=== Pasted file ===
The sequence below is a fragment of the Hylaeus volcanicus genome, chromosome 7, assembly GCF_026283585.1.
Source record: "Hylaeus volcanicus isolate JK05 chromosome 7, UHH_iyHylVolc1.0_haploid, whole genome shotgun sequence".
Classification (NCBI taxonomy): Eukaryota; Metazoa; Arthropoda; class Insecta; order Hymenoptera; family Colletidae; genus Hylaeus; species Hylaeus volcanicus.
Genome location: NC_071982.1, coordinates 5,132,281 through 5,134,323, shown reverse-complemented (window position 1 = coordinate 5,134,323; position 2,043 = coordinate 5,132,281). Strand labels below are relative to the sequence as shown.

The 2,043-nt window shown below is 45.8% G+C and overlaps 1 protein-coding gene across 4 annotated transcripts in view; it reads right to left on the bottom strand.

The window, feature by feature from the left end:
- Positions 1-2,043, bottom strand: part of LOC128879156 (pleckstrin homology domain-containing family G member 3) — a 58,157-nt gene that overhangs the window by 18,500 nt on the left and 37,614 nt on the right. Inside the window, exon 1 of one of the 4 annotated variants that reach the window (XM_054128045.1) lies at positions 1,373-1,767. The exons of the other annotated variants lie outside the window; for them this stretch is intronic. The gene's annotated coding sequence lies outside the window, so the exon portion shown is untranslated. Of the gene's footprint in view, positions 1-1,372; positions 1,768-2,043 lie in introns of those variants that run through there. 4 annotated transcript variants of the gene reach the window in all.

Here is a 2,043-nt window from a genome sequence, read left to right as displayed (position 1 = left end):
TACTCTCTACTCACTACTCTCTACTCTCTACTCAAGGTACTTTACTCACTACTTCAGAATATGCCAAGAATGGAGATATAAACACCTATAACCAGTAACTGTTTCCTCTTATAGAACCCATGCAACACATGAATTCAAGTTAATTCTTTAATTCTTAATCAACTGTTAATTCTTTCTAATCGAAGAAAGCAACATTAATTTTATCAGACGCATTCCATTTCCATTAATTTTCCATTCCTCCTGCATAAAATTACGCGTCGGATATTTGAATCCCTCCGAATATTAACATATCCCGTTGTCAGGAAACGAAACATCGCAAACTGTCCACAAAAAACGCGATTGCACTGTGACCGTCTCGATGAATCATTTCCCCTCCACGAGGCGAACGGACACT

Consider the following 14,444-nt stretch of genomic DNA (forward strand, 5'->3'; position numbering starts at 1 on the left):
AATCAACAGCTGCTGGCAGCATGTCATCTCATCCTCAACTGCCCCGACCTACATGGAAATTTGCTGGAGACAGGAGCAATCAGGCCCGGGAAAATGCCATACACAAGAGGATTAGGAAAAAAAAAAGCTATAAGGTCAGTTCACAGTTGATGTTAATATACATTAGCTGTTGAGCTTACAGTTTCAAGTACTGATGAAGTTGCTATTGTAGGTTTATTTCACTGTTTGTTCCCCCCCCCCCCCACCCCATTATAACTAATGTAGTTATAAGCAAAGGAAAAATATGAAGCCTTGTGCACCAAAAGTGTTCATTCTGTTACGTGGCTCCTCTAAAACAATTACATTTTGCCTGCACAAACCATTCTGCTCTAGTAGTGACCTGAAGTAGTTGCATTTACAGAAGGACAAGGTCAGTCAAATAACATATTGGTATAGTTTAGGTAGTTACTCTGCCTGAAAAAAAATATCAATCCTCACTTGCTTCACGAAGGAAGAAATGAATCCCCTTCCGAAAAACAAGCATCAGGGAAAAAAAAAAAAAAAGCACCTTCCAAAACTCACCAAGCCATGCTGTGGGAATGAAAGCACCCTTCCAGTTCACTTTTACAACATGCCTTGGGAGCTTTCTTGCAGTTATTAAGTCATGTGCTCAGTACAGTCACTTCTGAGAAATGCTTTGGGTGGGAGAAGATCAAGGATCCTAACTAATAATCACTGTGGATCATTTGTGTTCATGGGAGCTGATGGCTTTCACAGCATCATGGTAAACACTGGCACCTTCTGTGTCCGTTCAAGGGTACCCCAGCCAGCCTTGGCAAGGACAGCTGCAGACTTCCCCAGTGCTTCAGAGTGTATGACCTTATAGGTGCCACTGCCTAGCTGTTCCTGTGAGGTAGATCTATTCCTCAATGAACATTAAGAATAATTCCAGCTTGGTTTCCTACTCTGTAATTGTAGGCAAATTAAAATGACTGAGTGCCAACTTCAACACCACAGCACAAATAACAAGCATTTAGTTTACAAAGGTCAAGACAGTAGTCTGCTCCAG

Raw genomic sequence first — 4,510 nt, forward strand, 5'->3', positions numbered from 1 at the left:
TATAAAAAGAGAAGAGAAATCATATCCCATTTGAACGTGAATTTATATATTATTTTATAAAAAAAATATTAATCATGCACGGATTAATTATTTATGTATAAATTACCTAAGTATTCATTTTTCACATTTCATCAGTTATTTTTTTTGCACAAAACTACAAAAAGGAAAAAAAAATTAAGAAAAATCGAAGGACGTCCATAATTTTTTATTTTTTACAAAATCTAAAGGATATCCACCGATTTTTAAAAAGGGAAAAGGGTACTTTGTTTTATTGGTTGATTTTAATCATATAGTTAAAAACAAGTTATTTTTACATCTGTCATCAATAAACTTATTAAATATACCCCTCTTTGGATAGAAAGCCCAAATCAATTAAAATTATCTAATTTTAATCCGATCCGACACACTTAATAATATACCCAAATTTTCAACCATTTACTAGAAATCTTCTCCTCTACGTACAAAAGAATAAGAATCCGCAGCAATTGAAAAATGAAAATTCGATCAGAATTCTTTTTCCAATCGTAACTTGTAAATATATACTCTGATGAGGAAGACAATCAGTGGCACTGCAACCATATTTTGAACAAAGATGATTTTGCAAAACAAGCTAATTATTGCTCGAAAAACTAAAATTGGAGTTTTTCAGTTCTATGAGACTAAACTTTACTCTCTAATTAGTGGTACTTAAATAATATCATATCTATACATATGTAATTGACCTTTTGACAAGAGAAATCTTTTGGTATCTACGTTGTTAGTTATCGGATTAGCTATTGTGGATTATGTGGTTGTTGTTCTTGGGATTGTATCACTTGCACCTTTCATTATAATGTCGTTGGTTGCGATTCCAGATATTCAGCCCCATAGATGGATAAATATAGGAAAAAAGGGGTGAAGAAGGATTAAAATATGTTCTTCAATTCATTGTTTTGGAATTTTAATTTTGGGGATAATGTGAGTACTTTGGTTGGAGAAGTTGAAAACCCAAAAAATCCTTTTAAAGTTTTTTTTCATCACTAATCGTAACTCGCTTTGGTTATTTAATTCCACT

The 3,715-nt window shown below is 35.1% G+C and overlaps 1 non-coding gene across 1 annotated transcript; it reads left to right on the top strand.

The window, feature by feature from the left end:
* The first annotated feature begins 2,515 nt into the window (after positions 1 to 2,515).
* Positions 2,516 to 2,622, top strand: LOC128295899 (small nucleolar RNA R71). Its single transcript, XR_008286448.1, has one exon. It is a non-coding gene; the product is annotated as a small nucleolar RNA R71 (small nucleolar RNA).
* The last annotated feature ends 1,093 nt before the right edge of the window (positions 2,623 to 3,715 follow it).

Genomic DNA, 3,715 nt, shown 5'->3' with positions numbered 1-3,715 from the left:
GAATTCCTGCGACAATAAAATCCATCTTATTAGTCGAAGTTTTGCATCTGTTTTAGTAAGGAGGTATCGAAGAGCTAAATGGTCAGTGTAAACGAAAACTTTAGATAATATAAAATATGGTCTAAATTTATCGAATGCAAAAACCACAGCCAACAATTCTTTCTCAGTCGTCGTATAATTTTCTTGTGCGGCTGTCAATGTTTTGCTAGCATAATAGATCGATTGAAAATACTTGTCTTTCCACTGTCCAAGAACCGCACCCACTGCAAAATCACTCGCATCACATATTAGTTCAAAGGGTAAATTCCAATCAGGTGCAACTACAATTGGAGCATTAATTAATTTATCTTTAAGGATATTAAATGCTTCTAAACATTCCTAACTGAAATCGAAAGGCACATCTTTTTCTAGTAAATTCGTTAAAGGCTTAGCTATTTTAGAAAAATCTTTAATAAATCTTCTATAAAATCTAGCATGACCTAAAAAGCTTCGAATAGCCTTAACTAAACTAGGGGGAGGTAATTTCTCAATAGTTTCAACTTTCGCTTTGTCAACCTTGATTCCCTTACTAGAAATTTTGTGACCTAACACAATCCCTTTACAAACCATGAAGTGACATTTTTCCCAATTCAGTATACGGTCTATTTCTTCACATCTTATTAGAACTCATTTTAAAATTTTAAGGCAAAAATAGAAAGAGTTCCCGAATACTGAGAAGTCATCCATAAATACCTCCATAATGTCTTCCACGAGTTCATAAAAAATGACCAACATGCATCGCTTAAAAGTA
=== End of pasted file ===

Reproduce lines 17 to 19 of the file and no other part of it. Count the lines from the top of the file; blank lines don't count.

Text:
* Positions 2,516 to 2,622, top strand: LOC128295899 (small nucleolar RNA R71). Its single transcript, XR_008286448.1, has one exon. It is a non-coding gene; the product is annotated as a small nucleolar RNA R71 (small nucleolar RNA).
* The last annotated feature ends 1,093 nt before the right edge of the window (positions 2,623 to 3,715 follow it).

Genomic DNA, 3,715 nt, shown 5'->3' with positions numbered 1-3,715 from the left: